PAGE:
Cancer is a complicated disease. Lung cancer is no exception; it can be caused by four types of malignant cells. The large majority of lung cancer cases have tumors composed of one of three subtypes of cell: squamous cells, adenocarcinoma, and large cells. Within these categories are several specific types of cells. The fourth cell type is very different from these forms of cancer: that is the cell associated with small cell lung cancer (SCLC).
What is the Small Cell in SCLC?
Small cell lung cancer accounts for about 15% of all lung cancer cases. The small cell in the name is also called an oat cell, because it looks something like an oat grain in its shape and flatness. Oat cells have very little cytoplasm in them – the gel-like material that contains a cell’s components except for its nucleus. In normal cells most of the cellular activity occurs within the cytoplasm. In oat cells there is almost none of this material; under the microscope an oat cell looks like it’s almost all nucleus. These cells multiply rapidly, giving small cell lung cancer its lethal characteristics of rapid growth and rapid dispersal throughout the body.
Mixed Small Cell Lung Cancer
The two subtypes of SCLC are the oat cell cancer, consisting solely of the small cells, and mixed SCLC which is a form of lung cancer with both oat cells and one or more of the larger more common lung cancer cells. The treatment of mixed small cell lung cancer uses the same tools as treatment of oat cell lung cancer: chemotherapy and radiation are almost always the preferred modalities. Surgery rarely enters into the picture.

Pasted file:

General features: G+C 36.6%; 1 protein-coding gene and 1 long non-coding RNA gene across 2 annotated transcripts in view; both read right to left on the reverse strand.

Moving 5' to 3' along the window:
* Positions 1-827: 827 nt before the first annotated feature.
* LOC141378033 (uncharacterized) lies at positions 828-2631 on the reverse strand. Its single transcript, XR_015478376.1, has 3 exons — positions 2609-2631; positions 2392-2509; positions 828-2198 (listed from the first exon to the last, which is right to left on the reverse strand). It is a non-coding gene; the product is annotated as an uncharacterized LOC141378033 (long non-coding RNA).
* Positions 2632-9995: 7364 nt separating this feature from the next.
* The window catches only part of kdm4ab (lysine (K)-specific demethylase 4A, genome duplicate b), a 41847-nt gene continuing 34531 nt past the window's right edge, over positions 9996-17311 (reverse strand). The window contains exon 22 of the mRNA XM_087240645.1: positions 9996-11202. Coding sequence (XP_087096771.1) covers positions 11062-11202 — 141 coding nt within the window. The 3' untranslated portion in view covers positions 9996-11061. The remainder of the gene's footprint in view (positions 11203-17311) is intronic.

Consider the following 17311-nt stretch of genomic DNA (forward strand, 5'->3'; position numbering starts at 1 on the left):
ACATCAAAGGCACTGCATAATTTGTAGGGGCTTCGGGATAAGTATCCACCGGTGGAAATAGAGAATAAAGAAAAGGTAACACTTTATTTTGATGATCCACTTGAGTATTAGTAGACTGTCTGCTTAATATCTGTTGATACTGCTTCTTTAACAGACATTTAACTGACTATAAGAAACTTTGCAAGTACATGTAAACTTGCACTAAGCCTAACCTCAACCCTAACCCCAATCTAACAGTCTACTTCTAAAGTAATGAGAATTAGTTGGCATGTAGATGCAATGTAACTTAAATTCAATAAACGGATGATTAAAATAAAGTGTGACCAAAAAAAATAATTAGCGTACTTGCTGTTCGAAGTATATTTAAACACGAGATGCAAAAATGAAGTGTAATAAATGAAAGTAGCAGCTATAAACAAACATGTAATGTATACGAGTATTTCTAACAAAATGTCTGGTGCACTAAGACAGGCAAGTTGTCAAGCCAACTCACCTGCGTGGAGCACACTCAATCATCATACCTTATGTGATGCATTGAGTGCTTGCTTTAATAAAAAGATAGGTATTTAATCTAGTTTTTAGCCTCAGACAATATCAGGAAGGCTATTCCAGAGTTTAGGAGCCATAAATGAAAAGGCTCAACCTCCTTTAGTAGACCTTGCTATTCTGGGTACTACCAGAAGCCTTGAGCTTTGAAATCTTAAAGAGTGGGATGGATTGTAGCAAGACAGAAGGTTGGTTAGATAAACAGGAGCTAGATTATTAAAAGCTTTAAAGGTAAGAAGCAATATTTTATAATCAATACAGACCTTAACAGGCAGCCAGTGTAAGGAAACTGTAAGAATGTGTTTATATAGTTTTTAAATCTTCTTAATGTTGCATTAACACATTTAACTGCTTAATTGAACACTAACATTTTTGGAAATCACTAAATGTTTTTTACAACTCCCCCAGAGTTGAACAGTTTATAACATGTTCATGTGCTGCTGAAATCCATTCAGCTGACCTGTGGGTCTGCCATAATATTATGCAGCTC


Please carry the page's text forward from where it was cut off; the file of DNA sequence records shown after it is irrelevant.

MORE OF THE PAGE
However the medications used in chemotherapy are going to be dictated by the type(s) of cancer cells which are found in addition to the oat cells. Squamous cells respond to one type of chemotherapy drug; adenocarcinoma cells to another. Squamous cells line the walls of the bronchi, the tubes that connect the lungs to the trachea and the location where almost all small cell lung cancers begin. Adenocarcinoma develops from cells found in such locations as the mucus glands. These are the two most common non-small cell cancer cell types.
Behavior of Small Cell Lung Cancer
SCLC is lethal in part because it tends to spread to other locations in the body relatively early in the course of the disease. This early metastatic behavior is the reason that over two thirds of all small cell lung cancer cases diagnosed are in the “extended” stage, the term for advanced SCLC. This spreading activity often occurs before real symptoms develop. Surgery is rarely considered as a treatment option because the disease is almost never diagnosed in its early, localized stage.
Generally SCLC will form a large tumor at its point of origin and spread into the lymph system where it makes its way to distant areas of the body. But one of the positive elements of this form of lung cancer is that it is drastically responsive to chemotherapy and radiation. The initial manifestation of SCLC can be treated effectively with radiation and chemotherapy; however relapse occurs in the large majority of cases.